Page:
Formal learning: is defined as learning that occurs in an organised and structured environment (i.e. in an education or training institution or on the job) and is explicitly designated as learning (in terms of objectives, time and resources). Formal learning is intentional from the learner's point of view. It typically leads to validation and certification (Cedefop 2008, p. 85).
Informal learning: intentional learning, but less organised and less structured than non-formal learning It may include, for example, learning events (activities) that occur in the family, in the work place, and in the daily life of every person, on a self-directed, family-directed or socially directed basis (adapted from Eurostat, p. 13). Informal learning is learning resulting from daily activities related to work, family or leisure. It is not organised or structured in terms of objectives, time or learning support. Informal learning is in most cases unintentional from the learner's perspective (Cedefop 2008, p. 133)
Information and communication services: refers to any of several types of voice and/or data information and communications systems, typically incorporating digital technology, that allow people to access, place and store information through the aid of devices such as personal computers, cellular mobile, and Internet applications.
Labour market/skills forecasting system: a system analysing future labour market trends. Most typically, skills supply and demand is forecasted in order to help different labour market actors – employees, employers, students and parents, social partners, policy makers – to take informed decisions and appropriate action concerning the labour market (Cedefop, 2012).
NEETs (Not in Employment, Education or Training): young persons between 15 and 24 years of age, who are not in education/training or in employment.
Non-formal education: any organised and sustained educational activities that do not correspond exactly to the above definition of formal education. Non-formal education may therefore take place both within and outside educational institutions, and cater to persons of all ages. Depending on country contexts, it may cover educational programmes to impart adult literacy, basic education for out of school children, life-skills, work-skills, and general culture. Non-formal education programmes do not necessarily follow the ‘ladder’ system, and may have a differing duration (Eurostat 2006, p. 13).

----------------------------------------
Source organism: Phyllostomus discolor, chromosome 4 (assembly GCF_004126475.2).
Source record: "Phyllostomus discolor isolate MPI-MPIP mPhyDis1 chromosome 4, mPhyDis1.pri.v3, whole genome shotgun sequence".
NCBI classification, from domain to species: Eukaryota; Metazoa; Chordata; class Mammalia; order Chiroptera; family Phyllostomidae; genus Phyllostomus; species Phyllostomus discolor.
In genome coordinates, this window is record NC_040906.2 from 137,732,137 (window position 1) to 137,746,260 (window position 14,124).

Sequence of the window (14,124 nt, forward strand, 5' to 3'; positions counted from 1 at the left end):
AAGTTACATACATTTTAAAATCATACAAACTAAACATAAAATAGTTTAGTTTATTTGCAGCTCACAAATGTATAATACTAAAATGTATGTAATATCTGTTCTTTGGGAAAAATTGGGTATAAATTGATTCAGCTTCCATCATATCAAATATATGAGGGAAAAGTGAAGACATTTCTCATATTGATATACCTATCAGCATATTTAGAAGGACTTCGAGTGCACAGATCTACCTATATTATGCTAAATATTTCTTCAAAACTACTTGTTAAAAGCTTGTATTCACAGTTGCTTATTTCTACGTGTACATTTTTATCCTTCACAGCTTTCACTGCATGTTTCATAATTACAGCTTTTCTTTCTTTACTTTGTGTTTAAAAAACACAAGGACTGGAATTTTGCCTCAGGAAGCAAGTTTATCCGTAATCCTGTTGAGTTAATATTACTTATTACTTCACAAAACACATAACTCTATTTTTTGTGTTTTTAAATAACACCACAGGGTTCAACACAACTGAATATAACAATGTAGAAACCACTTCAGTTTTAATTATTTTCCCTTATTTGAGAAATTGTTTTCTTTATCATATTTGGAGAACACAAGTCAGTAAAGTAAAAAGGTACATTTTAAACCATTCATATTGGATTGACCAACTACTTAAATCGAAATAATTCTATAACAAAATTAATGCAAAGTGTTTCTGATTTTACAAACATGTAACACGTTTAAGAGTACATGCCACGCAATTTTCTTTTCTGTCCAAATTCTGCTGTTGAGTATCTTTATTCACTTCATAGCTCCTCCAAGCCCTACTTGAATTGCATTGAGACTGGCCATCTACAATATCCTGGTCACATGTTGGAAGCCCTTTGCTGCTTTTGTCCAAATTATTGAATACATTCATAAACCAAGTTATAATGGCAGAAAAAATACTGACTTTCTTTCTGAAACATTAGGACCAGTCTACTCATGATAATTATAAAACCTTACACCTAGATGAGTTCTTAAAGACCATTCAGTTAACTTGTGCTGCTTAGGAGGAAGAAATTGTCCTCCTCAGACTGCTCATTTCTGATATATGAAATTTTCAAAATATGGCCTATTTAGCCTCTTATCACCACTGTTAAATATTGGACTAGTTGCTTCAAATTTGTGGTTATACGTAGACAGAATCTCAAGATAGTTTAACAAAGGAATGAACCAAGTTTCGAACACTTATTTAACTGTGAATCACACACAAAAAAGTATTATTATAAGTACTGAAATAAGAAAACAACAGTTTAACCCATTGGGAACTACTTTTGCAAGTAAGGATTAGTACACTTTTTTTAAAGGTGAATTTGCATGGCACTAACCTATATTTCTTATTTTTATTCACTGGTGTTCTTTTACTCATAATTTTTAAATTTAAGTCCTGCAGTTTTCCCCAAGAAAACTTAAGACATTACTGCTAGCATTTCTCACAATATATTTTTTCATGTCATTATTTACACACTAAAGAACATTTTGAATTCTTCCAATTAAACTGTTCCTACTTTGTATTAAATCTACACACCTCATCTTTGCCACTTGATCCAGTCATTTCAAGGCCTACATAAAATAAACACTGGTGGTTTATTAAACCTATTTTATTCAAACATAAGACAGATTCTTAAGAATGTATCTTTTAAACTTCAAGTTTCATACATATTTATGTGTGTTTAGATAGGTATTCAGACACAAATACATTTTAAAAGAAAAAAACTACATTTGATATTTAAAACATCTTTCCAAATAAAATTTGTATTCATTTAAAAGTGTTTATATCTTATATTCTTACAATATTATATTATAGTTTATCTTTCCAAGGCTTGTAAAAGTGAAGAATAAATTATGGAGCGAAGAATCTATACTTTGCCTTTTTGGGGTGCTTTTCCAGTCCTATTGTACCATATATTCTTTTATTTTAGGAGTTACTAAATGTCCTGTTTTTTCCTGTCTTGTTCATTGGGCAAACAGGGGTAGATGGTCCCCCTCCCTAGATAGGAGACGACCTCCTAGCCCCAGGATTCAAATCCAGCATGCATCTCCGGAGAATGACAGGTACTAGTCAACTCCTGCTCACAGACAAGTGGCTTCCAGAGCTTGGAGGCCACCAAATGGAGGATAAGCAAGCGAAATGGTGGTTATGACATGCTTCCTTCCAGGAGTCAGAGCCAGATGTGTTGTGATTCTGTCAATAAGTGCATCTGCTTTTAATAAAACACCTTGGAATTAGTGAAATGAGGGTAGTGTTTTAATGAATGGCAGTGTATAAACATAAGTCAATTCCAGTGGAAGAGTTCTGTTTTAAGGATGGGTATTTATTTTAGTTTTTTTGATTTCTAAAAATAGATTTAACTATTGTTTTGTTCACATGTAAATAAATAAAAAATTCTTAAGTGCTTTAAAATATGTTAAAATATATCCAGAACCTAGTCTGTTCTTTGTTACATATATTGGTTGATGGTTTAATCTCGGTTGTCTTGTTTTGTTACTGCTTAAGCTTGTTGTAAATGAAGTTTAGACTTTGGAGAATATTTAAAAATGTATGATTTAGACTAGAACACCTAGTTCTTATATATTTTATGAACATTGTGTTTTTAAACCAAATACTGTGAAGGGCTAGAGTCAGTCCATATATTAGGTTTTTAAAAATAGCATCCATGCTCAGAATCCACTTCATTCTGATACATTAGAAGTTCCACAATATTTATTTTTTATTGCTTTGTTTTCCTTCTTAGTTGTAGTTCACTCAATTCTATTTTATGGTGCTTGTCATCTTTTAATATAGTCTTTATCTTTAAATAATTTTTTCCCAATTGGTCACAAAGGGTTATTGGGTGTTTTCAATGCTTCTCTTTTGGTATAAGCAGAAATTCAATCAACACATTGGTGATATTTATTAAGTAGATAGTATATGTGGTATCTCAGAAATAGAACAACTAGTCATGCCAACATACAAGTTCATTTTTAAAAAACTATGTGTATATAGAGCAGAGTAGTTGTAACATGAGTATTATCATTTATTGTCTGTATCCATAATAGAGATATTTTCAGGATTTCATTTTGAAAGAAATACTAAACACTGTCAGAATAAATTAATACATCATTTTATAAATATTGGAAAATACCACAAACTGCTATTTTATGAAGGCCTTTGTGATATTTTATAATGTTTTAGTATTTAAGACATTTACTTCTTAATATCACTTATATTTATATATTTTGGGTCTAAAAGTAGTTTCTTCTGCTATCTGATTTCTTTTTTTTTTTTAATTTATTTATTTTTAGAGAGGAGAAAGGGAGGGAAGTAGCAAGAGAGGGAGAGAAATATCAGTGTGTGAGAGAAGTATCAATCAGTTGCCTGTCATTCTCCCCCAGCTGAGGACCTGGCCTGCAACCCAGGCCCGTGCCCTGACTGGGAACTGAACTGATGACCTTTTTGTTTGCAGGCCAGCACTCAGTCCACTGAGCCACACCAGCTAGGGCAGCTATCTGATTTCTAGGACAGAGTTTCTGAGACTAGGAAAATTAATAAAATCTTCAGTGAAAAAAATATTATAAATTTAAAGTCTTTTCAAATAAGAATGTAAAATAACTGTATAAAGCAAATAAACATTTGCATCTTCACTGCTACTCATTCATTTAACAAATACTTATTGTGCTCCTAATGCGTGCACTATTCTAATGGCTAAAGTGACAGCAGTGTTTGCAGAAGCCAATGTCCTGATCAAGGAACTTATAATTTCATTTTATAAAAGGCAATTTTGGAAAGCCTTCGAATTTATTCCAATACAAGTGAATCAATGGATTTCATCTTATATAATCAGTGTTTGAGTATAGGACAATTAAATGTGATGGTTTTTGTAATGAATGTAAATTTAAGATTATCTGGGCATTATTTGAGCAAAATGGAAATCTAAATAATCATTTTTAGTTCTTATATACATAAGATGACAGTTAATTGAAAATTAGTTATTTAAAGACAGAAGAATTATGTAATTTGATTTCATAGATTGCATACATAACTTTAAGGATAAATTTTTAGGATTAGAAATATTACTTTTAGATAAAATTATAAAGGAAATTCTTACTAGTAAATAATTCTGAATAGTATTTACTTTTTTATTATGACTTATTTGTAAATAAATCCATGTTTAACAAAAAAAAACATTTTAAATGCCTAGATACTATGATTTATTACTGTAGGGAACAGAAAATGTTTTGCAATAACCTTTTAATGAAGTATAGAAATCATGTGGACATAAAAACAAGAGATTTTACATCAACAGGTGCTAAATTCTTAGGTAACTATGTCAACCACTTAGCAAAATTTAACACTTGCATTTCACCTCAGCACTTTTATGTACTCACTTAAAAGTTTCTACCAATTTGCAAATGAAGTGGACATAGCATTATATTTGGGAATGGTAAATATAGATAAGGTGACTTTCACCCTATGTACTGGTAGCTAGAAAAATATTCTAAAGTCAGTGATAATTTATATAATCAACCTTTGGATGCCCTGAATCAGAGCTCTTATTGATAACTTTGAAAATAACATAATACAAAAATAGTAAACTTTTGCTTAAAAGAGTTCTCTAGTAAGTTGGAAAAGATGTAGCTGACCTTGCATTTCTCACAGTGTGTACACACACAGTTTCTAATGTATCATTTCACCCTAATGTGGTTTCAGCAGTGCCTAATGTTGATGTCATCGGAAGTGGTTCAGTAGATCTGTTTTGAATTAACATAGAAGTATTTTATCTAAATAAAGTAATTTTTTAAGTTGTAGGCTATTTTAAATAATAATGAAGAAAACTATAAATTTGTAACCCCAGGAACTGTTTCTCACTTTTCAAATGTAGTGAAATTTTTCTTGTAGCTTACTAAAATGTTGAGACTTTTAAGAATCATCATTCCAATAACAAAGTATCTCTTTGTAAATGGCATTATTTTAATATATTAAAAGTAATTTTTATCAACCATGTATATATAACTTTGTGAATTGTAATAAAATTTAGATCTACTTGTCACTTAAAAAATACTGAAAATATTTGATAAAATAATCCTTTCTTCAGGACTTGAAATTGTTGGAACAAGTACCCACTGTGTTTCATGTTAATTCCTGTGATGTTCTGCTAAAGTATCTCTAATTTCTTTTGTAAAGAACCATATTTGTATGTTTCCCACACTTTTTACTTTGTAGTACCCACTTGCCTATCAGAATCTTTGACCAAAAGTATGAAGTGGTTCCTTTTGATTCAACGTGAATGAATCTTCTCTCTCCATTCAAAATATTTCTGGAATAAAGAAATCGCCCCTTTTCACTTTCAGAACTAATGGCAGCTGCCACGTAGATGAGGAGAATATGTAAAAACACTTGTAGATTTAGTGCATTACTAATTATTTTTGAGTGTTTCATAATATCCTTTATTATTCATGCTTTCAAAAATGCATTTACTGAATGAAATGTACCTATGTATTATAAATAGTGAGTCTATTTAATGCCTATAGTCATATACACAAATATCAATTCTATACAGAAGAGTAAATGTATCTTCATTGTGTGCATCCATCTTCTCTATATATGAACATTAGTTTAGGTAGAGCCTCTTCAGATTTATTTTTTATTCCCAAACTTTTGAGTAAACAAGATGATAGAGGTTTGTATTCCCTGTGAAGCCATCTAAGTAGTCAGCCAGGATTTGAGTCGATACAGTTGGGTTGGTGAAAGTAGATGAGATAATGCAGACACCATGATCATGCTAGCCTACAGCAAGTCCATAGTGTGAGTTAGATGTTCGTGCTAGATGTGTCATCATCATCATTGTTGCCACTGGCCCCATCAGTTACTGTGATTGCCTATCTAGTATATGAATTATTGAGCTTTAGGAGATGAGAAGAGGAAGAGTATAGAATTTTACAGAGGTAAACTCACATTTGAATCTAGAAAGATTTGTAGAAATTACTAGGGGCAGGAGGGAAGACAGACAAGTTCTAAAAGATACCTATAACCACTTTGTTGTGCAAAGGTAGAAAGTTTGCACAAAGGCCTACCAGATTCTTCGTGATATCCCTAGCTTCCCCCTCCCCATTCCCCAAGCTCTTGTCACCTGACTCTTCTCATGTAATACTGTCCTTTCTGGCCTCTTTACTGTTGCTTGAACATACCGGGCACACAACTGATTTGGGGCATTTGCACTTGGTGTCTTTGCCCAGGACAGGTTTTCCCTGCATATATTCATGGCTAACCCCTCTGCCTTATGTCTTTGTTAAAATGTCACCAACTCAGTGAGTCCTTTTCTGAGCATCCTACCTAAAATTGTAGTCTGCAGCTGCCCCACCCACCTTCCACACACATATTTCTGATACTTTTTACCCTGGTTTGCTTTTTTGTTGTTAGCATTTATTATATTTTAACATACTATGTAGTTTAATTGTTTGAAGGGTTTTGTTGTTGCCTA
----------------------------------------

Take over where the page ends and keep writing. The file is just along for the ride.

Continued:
Non-formal learning is defined as: learning which is embedded in planned activities not explicitly designed as learning (in terms of learning objectives, learning time or learning support). Non-formal learning is intentional from the learner's point of view (Cedefop 2008, p. 93).
Traineeship: A work practice including an educational component (either as part of a study curriculum or not) which is limited in time. The purpose of these traineeships is to help the trainee's education to work transition by providing the practical experience, knowledge and skills that complete his/her theoretical education (European Commission 2012, p.4)
Youthpass is a tool for participants of projects funded by the Youth in Action Programme to describe what they have done and to show what they have learnt, though Youthpass certificates.
Youth work refers to a diverse range of activities, topics and measures provided by a range of actors in assorted fields and settings. Not all countries have a formal definition of youth work and amongst those that do, there is a variety of definitions. However, three core features define youth work distinct as distinct from other policy fields: a focus on young people, personal development, and voluntary participation. (GHK on behalf of EACEA & DG EAC, 2014)